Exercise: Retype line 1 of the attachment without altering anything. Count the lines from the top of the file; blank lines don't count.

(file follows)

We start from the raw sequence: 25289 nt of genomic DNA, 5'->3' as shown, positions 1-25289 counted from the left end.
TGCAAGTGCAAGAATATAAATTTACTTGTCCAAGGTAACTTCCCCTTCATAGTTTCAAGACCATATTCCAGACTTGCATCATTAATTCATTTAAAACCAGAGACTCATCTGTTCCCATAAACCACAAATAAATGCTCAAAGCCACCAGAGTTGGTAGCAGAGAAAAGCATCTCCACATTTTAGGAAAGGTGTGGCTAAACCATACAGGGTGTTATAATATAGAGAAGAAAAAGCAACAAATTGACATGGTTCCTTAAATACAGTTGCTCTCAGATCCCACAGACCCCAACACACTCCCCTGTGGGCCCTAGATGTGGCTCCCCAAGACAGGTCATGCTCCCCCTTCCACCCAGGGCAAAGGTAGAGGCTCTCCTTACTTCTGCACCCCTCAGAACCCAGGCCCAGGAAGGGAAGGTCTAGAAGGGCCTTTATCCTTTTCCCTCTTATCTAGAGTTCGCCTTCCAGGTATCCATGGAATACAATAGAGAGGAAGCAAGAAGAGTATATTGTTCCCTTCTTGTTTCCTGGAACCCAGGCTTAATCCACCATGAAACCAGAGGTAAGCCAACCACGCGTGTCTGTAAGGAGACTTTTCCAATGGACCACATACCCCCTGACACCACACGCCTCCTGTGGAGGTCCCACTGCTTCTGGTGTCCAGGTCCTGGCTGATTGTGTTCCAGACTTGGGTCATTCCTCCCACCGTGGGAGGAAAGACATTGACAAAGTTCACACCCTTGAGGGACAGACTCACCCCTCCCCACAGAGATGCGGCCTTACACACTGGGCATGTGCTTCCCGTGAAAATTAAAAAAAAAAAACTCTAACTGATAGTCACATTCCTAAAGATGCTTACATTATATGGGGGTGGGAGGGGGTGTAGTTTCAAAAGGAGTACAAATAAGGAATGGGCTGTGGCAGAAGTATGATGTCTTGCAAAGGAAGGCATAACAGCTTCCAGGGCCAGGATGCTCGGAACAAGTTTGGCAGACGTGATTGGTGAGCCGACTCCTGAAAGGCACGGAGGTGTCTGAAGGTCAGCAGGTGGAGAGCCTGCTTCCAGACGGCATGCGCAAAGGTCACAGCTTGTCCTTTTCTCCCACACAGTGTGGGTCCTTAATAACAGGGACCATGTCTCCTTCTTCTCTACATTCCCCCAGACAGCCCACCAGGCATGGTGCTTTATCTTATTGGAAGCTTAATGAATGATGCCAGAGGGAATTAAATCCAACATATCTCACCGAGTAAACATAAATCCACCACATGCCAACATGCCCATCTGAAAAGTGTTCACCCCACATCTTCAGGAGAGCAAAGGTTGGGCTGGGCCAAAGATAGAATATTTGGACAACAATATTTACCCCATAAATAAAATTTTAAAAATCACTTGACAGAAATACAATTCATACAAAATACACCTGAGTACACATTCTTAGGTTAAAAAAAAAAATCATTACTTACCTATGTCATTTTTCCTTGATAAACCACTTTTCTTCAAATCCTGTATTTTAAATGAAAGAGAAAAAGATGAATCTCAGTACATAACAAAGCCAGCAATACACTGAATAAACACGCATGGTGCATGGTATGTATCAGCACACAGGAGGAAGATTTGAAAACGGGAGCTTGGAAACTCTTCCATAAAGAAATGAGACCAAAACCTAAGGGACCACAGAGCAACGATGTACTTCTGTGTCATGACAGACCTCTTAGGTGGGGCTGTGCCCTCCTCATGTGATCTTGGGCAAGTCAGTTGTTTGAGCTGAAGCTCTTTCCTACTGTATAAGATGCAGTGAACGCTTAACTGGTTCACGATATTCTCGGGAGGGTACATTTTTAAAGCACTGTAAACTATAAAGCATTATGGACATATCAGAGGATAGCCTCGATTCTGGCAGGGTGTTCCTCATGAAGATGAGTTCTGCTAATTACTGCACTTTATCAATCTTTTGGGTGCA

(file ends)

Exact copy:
We start from the raw sequence: 25289 nt of genomic DNA, 5'->3' as shown, positions 1-25289 counted from the left end.